Algiers, was especially important, and the FLN was particularly active in
Kabylia and the Aurés Mountains. The party tolerated no dissent. In form and
style, it resembled Soviet bloc communist parties, although it claimed to offer
a noncommunist and non-Western alternative ideology, articulated by Frantz
Fanon. The FLN military arm was the Armée de Libération Nationale (Army of
National Liberation, ALN).

Any hope of reconciliation between the two sides was
destroyed by a major FLN military operation on August 20, 1954. On that date,
its personnel, having infiltrated the port city of Philippeville, killed 71
colons and 52 pro-French Muslims (mostly local politicians), while the French
police and military killed 134 ALN troops. On the same day, the ALN attacked
and slaughtered European women and children living in the countryside
surrounding Constantine while the men were at work. At El-Halia, a
sulfur-mining community with some 120 Europeans living peacefully among 2,000
Algerian Muslims, 37 Europeans, including 10 children, were tortured and
killed. Another 13 were badly wounded. Several hours later French paratroopers
arrived, supported by military aircraft. The next morning they gathered about
150 Muslims together and executed them.

The French administration now allowed the settlers to arm
themselves and form self-defense units, measures that the reformist
governor-general Jacques Soustelle had earlier vetoed. European vigilante
groups are reported to have subsequently carried out summary killings of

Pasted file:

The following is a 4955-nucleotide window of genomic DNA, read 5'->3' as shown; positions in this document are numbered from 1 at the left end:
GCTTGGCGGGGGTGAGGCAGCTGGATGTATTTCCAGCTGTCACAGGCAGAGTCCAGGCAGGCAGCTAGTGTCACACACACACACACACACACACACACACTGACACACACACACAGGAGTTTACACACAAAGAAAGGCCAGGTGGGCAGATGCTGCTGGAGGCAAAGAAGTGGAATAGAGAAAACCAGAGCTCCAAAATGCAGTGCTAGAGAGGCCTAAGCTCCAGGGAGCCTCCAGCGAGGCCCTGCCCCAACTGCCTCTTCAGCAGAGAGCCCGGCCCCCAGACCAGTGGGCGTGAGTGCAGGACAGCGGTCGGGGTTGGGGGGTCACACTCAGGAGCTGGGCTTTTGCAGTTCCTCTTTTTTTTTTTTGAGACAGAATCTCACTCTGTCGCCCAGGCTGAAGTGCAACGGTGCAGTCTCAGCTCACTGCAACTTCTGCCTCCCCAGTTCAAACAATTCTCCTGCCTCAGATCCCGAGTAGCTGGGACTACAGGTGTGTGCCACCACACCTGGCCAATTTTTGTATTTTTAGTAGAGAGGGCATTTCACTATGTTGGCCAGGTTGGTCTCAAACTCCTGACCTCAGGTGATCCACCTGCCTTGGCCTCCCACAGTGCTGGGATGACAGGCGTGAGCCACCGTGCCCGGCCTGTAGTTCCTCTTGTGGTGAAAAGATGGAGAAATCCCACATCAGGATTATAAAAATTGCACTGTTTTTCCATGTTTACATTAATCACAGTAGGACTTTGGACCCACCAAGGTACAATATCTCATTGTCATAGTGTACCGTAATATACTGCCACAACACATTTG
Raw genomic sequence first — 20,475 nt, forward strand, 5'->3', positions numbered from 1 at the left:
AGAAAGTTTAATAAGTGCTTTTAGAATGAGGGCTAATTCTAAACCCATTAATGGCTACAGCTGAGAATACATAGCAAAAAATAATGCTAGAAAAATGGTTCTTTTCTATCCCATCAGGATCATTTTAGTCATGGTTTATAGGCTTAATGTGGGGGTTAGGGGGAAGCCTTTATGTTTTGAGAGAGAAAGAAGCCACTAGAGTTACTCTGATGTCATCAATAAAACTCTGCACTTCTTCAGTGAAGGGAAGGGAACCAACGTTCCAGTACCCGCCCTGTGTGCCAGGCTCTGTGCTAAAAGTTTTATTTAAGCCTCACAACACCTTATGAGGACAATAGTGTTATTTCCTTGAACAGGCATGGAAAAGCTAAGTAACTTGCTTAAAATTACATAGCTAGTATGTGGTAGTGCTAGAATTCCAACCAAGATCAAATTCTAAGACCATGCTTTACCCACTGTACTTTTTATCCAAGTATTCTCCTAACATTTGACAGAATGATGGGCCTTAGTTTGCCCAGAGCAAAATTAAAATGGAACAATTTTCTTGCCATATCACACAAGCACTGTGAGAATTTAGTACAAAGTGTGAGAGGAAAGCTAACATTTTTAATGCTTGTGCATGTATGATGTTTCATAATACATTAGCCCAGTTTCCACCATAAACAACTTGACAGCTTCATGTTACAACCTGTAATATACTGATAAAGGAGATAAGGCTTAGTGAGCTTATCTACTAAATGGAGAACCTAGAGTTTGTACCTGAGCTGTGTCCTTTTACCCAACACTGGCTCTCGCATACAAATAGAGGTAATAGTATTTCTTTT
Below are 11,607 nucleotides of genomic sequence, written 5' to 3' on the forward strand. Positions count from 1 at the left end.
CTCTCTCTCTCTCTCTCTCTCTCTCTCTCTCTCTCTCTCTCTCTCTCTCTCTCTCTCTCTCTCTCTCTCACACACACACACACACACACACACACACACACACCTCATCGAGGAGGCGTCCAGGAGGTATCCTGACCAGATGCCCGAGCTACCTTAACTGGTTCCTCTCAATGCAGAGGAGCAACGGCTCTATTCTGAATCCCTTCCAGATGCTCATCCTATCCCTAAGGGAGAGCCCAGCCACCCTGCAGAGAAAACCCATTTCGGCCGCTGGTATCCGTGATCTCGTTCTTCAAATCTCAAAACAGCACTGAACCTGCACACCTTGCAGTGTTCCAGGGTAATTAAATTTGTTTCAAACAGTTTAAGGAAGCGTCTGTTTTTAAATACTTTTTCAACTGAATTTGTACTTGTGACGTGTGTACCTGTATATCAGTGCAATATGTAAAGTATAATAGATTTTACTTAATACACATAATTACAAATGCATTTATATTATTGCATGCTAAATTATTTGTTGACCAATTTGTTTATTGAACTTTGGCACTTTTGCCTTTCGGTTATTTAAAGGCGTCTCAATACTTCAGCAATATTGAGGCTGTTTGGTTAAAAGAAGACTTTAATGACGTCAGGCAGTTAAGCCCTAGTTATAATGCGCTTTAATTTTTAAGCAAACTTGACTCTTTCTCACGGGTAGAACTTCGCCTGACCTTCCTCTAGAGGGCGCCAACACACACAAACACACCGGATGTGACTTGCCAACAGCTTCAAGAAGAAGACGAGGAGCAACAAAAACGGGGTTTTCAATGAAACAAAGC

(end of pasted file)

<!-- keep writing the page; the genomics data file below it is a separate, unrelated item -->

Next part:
Muslims. Soustelle reported a total of 1,273 Muslims killed in what he
characterized as “severe” reprisals.

The Arab League strongly supported the FLN, while Egypt
under President Gamal Abdel Nasser was a source of weapons and other
assistance. The French government’s grant of independence to both Tunisia and Morocco
in March 1956 further bolstered Algerian nationalism. When Israeli, British,
and French forces invaded Egypt in the Suez Crisis of 1956, the United States
condemned the move and forced their withdrawal. The Algerian insurgents were
emboldened by the French defeat. The French now also found themselves
contending with FLN supply bases in Tunisia that they could neither attack nor
eliminate. Also in 1956, the government of socialist premier Guy Mollet
transferred the bulk of the French Army to Algeria.

The major engagement of the war was the battle for control
of the Casbah district of Algiers, a district of some 100,000 people in the
Algerian capital city. With the guillotining in Algiers in June 1956 of several
FLN members who had killed Europeans, FLN commander of the Algiers Autonomous
Zone Saadi Yacef received instructions to kill any European between the ages of
18 and 54 but no women, children, or old people. During a three-day span in
June, Yacef’s roaming squads shot down 49 Europeans. It was the first time in